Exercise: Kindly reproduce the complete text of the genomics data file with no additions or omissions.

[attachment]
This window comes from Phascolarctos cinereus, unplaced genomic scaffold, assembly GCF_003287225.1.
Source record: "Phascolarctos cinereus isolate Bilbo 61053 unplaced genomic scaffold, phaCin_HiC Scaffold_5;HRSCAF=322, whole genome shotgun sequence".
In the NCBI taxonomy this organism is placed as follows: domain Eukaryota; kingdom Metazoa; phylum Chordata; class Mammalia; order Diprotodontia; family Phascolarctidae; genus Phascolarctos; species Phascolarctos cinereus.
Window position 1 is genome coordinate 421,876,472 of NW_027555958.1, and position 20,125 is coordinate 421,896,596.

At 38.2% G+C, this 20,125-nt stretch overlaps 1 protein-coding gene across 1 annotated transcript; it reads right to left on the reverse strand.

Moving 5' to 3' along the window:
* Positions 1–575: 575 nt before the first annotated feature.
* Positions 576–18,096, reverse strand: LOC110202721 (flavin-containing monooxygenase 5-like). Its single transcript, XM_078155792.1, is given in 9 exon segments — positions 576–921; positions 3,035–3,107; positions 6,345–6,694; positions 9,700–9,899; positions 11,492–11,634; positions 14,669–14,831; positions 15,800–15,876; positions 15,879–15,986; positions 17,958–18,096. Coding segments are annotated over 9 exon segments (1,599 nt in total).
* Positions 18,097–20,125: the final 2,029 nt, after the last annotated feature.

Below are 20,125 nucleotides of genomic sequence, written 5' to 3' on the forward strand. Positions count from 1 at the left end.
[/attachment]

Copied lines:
This window comes from Phascolarctos cinereus, unplaced genomic scaffold, assembly GCF_003287225.1.
Source record: "Phascolarctos cinereus isolate Bilbo 61053 unplaced genomic scaffold, phaCin_HiC Scaffold_5;HRSCAF=322, whole genome shotgun sequence".
In the NCBI taxonomy this organism is placed as follows: domain Eukaryota; kingdom Metazoa; phylum Chordata; class Mammalia; order Diprotodontia; family Phascolarctidae; genus Phascolarctos; species Phascolarctos cinereus.
Window position 1 is genome coordinate 421,876,472 of NW_027555958.1, and position 20,125 is coordinate 421,896,596.

At 38.2% G+C, this 20,125-nt stretch overlaps 1 protein-coding gene across 1 annotated transcript; it reads right to left on the reverse strand.

Moving 5' to 3' along the window:
* Positions 1–575: 575 nt before the first annotated feature.
* Positions 576–18,096, reverse strand: LOC110202721 (flavin-containing monooxygenase 5-like). Its single transcript, XM_078155792.1, is given in 9 exon segments — positions 576–921; positions 3,035–3,107; positions 6,345–6,694; positions 9,700–9,899; positions 11,492–11,634; positions 14,669–14,831; positions 15,800–15,876; positions 15,879–15,986; positions 17,958–18,096. Coding segments are annotated over 9 exon segments (1,599 nt in total).
* Positions 18,097–20,125: the final 2,029 nt, after the last annotated feature.

Below are 20,125 nucleotides of genomic sequence, written 5' to 3' on the forward strand. Positions count from 1 at the left end.